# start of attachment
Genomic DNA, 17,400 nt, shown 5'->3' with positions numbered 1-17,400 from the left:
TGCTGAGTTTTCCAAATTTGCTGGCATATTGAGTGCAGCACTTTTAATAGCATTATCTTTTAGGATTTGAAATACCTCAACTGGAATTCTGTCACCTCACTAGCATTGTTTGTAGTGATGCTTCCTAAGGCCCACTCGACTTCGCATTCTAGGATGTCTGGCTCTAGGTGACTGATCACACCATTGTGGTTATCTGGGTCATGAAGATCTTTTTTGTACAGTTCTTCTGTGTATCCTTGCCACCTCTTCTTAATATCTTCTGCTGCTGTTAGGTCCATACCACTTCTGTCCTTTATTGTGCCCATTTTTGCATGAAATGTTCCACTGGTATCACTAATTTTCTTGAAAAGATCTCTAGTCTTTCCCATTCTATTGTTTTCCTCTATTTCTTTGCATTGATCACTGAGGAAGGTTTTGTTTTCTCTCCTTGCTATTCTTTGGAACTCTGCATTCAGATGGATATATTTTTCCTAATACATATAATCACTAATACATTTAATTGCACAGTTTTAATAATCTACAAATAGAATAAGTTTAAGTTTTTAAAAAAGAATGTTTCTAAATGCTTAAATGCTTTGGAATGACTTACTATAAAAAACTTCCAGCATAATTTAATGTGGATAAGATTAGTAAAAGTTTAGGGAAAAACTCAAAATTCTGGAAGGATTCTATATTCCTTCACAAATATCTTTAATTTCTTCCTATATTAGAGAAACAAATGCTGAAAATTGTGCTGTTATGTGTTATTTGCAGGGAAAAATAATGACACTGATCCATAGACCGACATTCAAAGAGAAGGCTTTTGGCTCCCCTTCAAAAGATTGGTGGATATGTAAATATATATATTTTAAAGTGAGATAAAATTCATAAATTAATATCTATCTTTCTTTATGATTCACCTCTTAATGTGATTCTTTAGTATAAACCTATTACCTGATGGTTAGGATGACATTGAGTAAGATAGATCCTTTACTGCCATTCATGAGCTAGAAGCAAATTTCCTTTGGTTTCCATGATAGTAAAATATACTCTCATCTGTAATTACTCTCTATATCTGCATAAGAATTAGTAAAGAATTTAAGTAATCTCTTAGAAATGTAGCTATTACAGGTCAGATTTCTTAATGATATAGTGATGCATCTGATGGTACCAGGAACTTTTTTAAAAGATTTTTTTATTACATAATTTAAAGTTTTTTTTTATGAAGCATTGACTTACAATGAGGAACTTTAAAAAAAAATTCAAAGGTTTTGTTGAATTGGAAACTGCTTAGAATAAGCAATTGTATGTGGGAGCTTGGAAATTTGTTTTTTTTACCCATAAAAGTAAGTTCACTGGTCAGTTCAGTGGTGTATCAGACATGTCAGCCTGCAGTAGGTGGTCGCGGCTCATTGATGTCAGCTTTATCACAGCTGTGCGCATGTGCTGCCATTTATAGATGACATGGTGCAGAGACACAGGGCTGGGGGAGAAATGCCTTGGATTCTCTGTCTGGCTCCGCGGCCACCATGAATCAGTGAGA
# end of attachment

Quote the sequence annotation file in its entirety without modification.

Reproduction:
Genomic DNA, 17,400 nt, shown 5'->3' with positions numbered 1-17,400 from the left:
TGCTGAGTTTTCCAAATTTGCTGGCATATTGAGTGCAGCACTTTTAATAGCATTATCTTTTAGGATTTGAAATACCTCAACTGGAATTCTGTCACCTCACTAGCATTGTTTGTAGTGATGCTTCCTAAGGCCCACTCGACTTCGCATTCTAGGATGTCTGGCTCTAGGTGACTGATCACACCATTGTGGTTATCTGGGTCATGAAGATCTTTTTTGTACAGTTCTTCTGTGTATCCTTGCCACCTCTTCTTAATATCTTCTGCTGCTGTTAGGTCCATACCACTTCTGTCCTTTATTGTGCCCATTTTTGCATGAAATGTTCCACTGGTATCACTAATTTTCTTGAAAAGATCTCTAGTCTTTCCCATTCTATTGTTTTCCTCTATTTCTTTGCATTGATCACTGAGGAAGGTTTTGTTTTCTCTCCTTGCTATTCTTTGGAACTCTGCATTCAGATGGATATATTTTTCCTAATACATATAATCACTAATACATTTAATTGCACAGTTTTAATAATCTACAAATAGAATAAGTTTAAGTTTTTAAAAAAGAATGTTTCTAAATGCTTAAATGCTTTGGAATGACTTACTATAAAAAACTTCCAGCATAATTTAATGTGGATAAGATTAGTAAAAGTTTAGGGAAAAACTCAAAATTCTGGAAGGATTCTATATTCCTTCACAAATATCTTTAATTTCTTCCTATATTAGAGAAACAAATGCTGAAAATTGTGCTGTTATGTGTTATTTGCAGGGAAAAATAATGACACTGATCCATAGACCGACATTCAAAGAGAAGGCTTTTGGCTCCCCTTCAAAAGATTGGTGGATATGTAAATATATATATTTTAAAGTGAGATAAAATTCATAAATTAATATCTATCTTTCTTTATGATTCACCTCTTAATGTGATTCTTTAGTATAAACCTATTACCTGATGGTTAGGATGACATTGAGTAAGATAGATCCTTTACTGCCATTCATGAGCTAGAAGCAAATTTCCTTTGGTTTCCATGATAGTAAAATATACTCTCATCTGTAATTACTCTCTATATCTGCATAAGAATTAGTAAAGAATTTAAGTAATCTCTTAGAAATGTAGCTATTACAGGTCAGATTTCTTAATGATATAGTGATGCATCTGATGGTACCAGGAACTTTTTTAAAAGATTTTTTTATTACATAATTTAAAGTTTTTTTTTATGAAGCATTGACTTACAATGAGGAACTTTAAAAAAAAATTCAAAGGTTTTGTTGAATTGGAAACTGCTTAGAATAAGCAATTGTATGTGGGAGCTTGGAAATTTGTTTTTTTTACCCATAAAAGTAAGTTCACTGGTCAGTTCAGTGGTGTATCAGACATGTCAGCCTGCAGTAGGTGGTCGCGGCTCATTGATGTCAGCTTTATCACAGCTGTGCGCATGTGCTGCCATTTATAGATGACATGGTGCAGAGACACAGGGCTGGGGGAGAAATGCCTTGGATTCTCTGTCTGGCTCCGCGGCCACCATGAATCAGTGAGA